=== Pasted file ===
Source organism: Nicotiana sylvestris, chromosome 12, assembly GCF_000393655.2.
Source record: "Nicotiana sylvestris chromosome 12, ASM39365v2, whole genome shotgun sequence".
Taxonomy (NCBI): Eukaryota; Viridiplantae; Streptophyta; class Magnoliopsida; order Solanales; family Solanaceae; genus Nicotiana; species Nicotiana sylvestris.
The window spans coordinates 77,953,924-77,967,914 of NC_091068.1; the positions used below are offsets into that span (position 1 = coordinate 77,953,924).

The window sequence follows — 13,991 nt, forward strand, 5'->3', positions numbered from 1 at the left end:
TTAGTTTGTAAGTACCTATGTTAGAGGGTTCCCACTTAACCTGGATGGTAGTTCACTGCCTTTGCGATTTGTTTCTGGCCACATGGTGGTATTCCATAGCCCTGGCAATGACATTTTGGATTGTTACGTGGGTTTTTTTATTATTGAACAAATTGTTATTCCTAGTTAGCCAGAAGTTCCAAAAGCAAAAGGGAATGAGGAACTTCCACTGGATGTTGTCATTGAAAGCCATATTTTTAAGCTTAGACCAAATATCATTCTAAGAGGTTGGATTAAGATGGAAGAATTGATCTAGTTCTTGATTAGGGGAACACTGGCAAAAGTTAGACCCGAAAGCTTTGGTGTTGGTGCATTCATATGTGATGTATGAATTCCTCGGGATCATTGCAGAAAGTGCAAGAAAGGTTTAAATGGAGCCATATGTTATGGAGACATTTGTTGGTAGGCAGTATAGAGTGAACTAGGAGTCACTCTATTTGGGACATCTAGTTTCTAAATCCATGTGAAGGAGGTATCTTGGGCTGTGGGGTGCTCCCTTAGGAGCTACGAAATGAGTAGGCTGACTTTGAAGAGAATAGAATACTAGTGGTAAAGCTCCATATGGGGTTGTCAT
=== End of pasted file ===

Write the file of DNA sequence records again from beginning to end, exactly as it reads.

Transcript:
Source organism: Nicotiana sylvestris, chromosome 12, assembly GCF_000393655.2.
Source record: "Nicotiana sylvestris chromosome 12, ASM39365v2, whole genome shotgun sequence".
Taxonomy (NCBI): Eukaryota; Viridiplantae; Streptophyta; class Magnoliopsida; order Solanales; family Solanaceae; genus Nicotiana; species Nicotiana sylvestris.
The window spans coordinates 77,953,924-77,967,914 of NC_091068.1; the positions used below are offsets into that span (position 1 = coordinate 77,953,924).

The window sequence follows — 13,991 nt, forward strand, 5'->3', positions numbered from 1 at the left end:
TTAGTTTGTAAGTACCTATGTTAGAGGGTTCCCACTTAACCTGGATGGTAGTTCACTGCCTTTGCGATTTGTTTCTGGCCACATGGTGGTATTCCATAGCCCTGGCAATGACATTTTGGATTGTTACGTGGGTTTTTTTATTATTGAACAAATTGTTATTCCTAGTTAGCCAGAAGTTCCAAAAGCAAAAGGGAATGAGGAACTTCCACTGGATGTTGTCATTGAAAGCCATATTTTTAAGCTTAGACCAAATATCATTCTAAGAGGTTGGATTAAGATGGAAGAATTGATCTAGTTCTTGATTAGGGGAACACTGGCAAAAGTTAGACCCGAAAGCTTTGGTGTTGGTGCATTCATATGTGATGTATGAATTCCTCGGGATCATTGCAGAAAGTGCAAGAAAGGTTTAAATGGAGCCATATGTTATGGAGACATTTGTTGGTAGGCAGTATAGAGTGAACTAGGAGTCACTCTATTTGGGACATCTAGTTTCTAAATCCATGTGAAGGAGGTATCTTGGGCTGTGGGGTGCTCCCTTAGGAGCTACGAAATGAGTAGGCTGACTTTGAAGAGAATAGAATACTAGTGGTAAAGCTCCATATGGGGTTGTCAT